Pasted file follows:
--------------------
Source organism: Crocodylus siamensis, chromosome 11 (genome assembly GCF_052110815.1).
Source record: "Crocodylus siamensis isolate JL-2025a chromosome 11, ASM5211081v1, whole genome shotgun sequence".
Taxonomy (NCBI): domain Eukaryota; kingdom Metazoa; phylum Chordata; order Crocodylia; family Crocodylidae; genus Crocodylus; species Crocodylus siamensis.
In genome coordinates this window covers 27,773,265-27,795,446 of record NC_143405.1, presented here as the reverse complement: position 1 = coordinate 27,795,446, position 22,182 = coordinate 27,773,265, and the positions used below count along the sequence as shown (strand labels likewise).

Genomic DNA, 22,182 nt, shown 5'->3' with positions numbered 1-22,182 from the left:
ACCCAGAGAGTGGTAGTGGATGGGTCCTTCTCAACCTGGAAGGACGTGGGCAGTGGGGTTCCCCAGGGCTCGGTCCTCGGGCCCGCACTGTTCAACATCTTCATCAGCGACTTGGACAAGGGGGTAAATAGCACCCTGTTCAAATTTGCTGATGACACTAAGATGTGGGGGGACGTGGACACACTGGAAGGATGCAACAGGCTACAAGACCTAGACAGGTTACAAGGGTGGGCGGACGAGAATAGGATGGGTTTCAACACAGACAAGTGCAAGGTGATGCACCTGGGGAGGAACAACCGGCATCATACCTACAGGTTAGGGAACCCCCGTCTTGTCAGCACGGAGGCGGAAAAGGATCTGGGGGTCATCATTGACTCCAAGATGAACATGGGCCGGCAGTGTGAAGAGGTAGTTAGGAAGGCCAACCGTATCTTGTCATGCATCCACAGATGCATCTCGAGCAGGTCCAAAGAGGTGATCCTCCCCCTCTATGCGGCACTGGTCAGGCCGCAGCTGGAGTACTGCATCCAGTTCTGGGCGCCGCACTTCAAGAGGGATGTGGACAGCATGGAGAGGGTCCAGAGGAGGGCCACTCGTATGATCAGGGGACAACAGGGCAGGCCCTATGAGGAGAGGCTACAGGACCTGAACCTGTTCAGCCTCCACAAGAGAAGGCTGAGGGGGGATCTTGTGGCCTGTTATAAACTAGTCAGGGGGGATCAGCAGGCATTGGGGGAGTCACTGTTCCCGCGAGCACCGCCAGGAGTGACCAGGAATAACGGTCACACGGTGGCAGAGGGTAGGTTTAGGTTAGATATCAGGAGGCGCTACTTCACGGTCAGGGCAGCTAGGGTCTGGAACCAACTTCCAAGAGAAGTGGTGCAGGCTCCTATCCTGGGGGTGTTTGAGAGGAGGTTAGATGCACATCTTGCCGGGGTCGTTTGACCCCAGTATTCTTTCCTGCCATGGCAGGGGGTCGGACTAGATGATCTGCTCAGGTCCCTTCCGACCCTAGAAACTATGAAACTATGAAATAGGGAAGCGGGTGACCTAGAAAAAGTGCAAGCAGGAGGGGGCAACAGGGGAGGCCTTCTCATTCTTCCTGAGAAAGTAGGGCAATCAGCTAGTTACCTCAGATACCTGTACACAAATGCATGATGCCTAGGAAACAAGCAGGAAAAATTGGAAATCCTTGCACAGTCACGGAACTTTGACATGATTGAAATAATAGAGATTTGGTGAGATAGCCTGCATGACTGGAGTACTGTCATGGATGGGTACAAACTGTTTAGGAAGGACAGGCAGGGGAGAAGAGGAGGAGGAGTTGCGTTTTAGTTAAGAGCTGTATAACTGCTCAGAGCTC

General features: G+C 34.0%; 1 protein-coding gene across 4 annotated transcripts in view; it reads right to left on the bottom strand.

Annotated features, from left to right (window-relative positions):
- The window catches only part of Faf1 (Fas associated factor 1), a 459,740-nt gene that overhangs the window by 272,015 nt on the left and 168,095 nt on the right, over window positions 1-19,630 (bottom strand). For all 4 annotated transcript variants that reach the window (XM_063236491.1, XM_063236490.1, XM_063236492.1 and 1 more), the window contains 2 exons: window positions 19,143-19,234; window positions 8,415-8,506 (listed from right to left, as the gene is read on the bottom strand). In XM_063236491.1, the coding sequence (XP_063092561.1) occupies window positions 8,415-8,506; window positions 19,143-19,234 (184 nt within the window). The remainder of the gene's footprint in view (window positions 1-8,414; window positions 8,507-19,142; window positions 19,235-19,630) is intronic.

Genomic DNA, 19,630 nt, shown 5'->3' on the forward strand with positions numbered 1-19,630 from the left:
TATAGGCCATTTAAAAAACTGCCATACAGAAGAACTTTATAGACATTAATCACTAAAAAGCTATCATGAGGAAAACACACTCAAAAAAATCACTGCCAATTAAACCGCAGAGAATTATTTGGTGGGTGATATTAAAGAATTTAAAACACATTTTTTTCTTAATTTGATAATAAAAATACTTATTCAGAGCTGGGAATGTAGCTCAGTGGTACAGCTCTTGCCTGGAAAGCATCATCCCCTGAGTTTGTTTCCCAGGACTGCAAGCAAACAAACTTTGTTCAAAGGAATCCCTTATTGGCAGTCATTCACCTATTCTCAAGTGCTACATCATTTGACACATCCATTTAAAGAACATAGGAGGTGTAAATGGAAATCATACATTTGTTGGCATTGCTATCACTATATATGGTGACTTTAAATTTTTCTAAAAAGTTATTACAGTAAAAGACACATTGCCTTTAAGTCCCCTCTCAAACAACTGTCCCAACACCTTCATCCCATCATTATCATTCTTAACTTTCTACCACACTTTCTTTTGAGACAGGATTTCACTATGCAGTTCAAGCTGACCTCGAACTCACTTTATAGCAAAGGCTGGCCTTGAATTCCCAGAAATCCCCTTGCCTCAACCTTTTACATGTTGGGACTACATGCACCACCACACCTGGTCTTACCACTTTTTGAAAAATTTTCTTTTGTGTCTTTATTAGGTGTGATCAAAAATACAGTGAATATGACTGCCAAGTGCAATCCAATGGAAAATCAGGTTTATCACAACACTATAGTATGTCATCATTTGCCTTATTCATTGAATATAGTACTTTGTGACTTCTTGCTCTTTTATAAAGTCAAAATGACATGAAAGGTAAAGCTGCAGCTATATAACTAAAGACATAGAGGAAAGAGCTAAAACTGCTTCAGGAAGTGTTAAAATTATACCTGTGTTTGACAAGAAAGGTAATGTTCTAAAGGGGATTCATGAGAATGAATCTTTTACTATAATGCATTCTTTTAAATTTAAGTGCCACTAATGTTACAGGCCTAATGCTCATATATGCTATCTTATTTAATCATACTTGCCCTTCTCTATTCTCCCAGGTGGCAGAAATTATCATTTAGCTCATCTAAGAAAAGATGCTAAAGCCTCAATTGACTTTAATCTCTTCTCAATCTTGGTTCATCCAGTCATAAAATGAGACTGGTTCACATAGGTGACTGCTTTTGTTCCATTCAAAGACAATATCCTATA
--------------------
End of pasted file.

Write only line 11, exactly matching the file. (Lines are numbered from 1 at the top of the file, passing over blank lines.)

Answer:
TATAGGCCATTTAAAAAACTGCCATACAGAAGAACTTTATAGACATTAATCACTAAAAAGCTATCATGAGGAAAACACACTCAAAAAAATCACTGCCAATTAAACCGCAGAGAATTATTTGGTGGGTGATATTAAAGAATTTAAAACACATTTTTTTCTTAATTTGATAATAAAAATACTTATTCAGAGCTGGGAATGTAGCTCAGTGGTACAGCTCTTGCCTGGAAAGCATCATCCCCTGAGTTTGTTTCCCAGGACTGCAAGCAAACAAACTTTGTTCAAAGGAATCCCTTATTGGCAGTCATTCACCTATTCTCAAGTGCTACATCATTTGACACATCCATTTAAAGAACATAGGAGGTGTAAATGGAAATCATACATTTGTTGGCATTGCTATCACTATATATGGTGACTTTAAATTTTTCTAAAAAGTTATTACAGTAAAAGACACATTGCCTTTAAGTCCCCTCTCAAACAACTGTCCCAACACCTTCATCCCATCATTATCATTCTTAACTTTCTACCACACTTTCTTTTGAGACAGGATTTCACTATGCAGTTCAAGCTGACCTCGAACTCACTTTATAGCAAAGGCTGGCCTTGAATTCCCAGAAATCCCCTTGCCTCAACCTTTTACATGTTGGGACTACATGCACCACCACACCTGGTCTTACCACTTTTTGAAAAATTTTCTTTTGTGTCTTTATTAGGTGTGATCAAAAATACAGTGAATATGACTGCCAAGTGCAATCCAATGGAAAATCAGGTTTATCACAACACTATAGTATGTCATCATTTGCCTTATTCATTGAATATAGTACTTTGTGACTTCTTGCTCTTTTATAAAGTCAAAATGACATGAAAGGTAAAGCTGCAGCTATATAACTAAAGACATAGAGGAAAGAGCTAAAACTGCTTCAGGAAGTGTTAAAATTATACCTGTGTTTGACAAGAAAGGTAATGTTCTAAAGGGGATTCATGAGAATGAATCTTTTACTATAATGCATTCTTTTAAATTTAAGTGCCACTAATGTTACAGGCCTAATGCTCATATATGCTATCTTATTTAATCATACTTGCCCTTCTCTATTCTCCCAGGTGGCAGAAATTATCATTTAGCTCATCTAAGAAAAGATGCTAAAGCCTCAATTGACTTTAATCTCTTCTCAATCTTGGTTCATCCAGTCATAAAATGAGACTGGTTCACATAGGTGACTGCTTTTGTTCCATTCAAAGACAATATCCTATA